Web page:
What process is required before the BRN can suspend a license before engaging in an investigation?


Issuance of an Interim Order:

When and How the BRN can accelerate the procedure for restriction of a nurse’s license.

According to Section 494 of the Business and Professions code, the Board of Registered Nurses has the authority to immediately restrict a nurse’s license, if the board has satisfactorily demonstrated [to themselves] that the nurse has engaged in illegal acts and that the public would be endangered if the nurse continued practicing without restriction. This is done through what is referred to as an interim suspension order, which is initiated via a petition filed by the Board’s executive director.


The nurse has the right to notice of the interim order, unless it is clear that the public will be seriously injured before notice could be issued.  The notice should be received at least 15 days before the hearing for the petition to implement the interim order. This notice should include the documents that are being used to justify the action against the nurse.


If the order was initiated without notice, the nurse will be notified within 2 days after issuance of the order and will be provided all of the documents used to support the board’s decision. The nurse has the right to a hearing within 20 days after the order is effective. If the board does not conduct a hearing within 20 days after the issuance of the order, it will become ineffective.


During the petition hearing, the licensed nurse has a right to counsel, a right to a record of the proceedings, and a right to present evidence and oral argument. 5 days after the hearing, the board will issue a decision. The decision to issue an interim order, or to continue an interim order that was issued without notice, must be based on proof by a “preponderance of the evidence” that the nurse engaged in the prohibited conduct.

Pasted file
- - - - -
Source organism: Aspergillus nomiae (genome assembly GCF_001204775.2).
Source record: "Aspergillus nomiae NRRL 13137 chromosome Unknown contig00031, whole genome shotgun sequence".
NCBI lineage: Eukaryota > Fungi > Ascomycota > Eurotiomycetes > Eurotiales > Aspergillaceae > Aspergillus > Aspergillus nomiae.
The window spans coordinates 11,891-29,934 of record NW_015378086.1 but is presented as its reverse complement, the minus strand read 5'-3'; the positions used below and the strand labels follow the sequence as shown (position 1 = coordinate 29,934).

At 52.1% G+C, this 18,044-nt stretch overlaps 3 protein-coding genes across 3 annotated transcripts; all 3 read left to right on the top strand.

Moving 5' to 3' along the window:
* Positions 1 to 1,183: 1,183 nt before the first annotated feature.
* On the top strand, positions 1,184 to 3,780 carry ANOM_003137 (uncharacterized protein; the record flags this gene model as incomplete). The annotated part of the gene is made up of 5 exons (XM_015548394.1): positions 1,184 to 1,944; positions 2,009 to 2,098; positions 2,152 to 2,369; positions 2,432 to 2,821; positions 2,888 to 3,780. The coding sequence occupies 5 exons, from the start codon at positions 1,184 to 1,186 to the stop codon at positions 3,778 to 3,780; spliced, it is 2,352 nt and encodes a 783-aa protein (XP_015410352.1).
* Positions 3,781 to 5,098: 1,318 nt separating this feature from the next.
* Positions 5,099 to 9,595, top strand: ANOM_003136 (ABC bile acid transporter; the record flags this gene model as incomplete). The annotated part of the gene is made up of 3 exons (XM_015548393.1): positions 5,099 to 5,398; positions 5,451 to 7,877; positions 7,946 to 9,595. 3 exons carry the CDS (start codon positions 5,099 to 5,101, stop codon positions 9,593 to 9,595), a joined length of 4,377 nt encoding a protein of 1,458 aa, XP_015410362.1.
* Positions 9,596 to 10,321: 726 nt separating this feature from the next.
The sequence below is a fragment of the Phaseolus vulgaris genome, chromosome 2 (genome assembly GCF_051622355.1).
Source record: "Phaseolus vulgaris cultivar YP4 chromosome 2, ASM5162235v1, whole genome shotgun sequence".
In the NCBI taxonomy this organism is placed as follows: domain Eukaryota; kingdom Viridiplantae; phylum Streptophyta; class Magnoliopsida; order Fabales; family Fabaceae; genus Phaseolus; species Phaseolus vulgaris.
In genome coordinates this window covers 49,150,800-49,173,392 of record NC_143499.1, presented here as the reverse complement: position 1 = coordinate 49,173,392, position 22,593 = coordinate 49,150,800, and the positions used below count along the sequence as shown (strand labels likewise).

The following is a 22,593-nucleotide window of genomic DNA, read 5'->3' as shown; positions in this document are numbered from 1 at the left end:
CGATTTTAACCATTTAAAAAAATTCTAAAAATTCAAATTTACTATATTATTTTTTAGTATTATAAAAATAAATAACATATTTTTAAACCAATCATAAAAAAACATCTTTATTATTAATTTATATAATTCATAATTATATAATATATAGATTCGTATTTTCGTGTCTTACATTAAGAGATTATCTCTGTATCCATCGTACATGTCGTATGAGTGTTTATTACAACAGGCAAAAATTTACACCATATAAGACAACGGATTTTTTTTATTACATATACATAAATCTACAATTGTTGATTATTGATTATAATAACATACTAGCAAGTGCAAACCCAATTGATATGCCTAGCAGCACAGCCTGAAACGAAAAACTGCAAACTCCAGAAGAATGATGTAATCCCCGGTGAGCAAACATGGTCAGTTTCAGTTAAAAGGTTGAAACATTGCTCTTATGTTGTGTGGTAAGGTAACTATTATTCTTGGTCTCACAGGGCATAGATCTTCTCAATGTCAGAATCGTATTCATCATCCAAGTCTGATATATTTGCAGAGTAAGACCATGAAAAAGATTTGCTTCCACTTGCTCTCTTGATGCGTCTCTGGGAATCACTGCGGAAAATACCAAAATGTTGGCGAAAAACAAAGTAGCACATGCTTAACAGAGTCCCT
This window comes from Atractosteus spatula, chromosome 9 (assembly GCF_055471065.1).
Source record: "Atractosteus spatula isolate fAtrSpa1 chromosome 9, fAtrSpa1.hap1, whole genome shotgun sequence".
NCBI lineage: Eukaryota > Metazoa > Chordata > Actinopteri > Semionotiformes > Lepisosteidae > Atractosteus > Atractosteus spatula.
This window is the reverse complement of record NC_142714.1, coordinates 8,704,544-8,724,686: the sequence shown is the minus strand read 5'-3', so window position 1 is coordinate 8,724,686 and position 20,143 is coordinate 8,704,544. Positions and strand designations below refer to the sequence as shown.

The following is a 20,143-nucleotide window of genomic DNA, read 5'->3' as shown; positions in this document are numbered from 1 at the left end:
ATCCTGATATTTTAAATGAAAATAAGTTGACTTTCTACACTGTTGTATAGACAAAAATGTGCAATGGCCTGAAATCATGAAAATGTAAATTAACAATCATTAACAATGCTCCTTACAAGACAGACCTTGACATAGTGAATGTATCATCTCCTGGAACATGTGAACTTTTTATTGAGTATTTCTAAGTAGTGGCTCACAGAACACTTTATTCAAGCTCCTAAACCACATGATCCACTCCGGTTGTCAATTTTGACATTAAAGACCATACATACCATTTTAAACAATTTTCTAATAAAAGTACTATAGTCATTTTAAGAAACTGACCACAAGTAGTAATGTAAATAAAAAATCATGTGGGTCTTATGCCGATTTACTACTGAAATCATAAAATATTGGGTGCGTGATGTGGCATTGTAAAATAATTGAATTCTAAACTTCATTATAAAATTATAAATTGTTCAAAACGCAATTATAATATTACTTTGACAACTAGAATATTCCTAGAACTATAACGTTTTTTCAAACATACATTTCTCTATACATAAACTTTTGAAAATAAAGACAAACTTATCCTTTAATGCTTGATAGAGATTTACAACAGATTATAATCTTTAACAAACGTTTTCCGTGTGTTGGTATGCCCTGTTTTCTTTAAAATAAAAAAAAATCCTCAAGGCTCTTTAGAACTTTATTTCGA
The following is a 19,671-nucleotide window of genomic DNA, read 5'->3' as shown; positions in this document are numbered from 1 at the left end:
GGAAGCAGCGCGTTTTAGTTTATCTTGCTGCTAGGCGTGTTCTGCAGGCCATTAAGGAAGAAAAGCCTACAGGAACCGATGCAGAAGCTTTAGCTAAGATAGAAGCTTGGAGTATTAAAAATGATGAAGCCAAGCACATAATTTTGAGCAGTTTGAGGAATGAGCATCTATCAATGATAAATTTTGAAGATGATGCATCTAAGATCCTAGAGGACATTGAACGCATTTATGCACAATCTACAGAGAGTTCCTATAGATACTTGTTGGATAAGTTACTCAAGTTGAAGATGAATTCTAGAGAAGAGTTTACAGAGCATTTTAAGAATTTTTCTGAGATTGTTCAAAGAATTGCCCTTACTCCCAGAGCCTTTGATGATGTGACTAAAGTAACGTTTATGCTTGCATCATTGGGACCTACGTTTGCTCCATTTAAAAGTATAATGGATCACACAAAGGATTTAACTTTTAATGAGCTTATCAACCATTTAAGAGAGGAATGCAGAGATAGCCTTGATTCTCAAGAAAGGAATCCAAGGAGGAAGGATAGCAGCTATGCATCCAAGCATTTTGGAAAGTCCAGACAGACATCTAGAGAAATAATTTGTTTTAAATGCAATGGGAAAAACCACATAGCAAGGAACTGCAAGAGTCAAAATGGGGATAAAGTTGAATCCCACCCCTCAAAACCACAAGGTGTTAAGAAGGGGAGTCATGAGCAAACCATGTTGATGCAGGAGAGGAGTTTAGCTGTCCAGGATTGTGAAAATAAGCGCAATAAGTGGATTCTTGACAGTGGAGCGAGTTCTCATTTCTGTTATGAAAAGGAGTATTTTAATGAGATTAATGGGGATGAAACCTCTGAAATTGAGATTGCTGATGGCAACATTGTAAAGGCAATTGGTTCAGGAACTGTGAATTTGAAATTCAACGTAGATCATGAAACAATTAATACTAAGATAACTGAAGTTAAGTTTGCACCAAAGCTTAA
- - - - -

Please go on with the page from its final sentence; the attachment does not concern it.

If an interim order is issued, the board must issue an accusation within 15 days after issuance.  If the interim order was issued without notice, this 15 day time limit will begin after the hearing on the order. A hearing will take place within 30 days of issuance of the accusation, or if the nurse files a notice of defense to the accusation, 30 days after the board receives the defense.  A decision for the accusation will be rendered no more than 30 days after said hearing. If any of these deadlines are violated, the interim order will dissolve.


These interim orders are subject to judicial review in superior court, but the court will only review whether the board abused its discretion on issuing the order. The court will find abuse of discretion only if the board failed to proceed according to the above law, or the interim order is not supported by substantial evidence already on the record. It will not hold a re-hearing, accept new evidence, or hear new arguments. It will only determine whether the board abused its discretion.

If the nurse fails to comply with the interim order, the nurse will be subject to additional disciplinary action.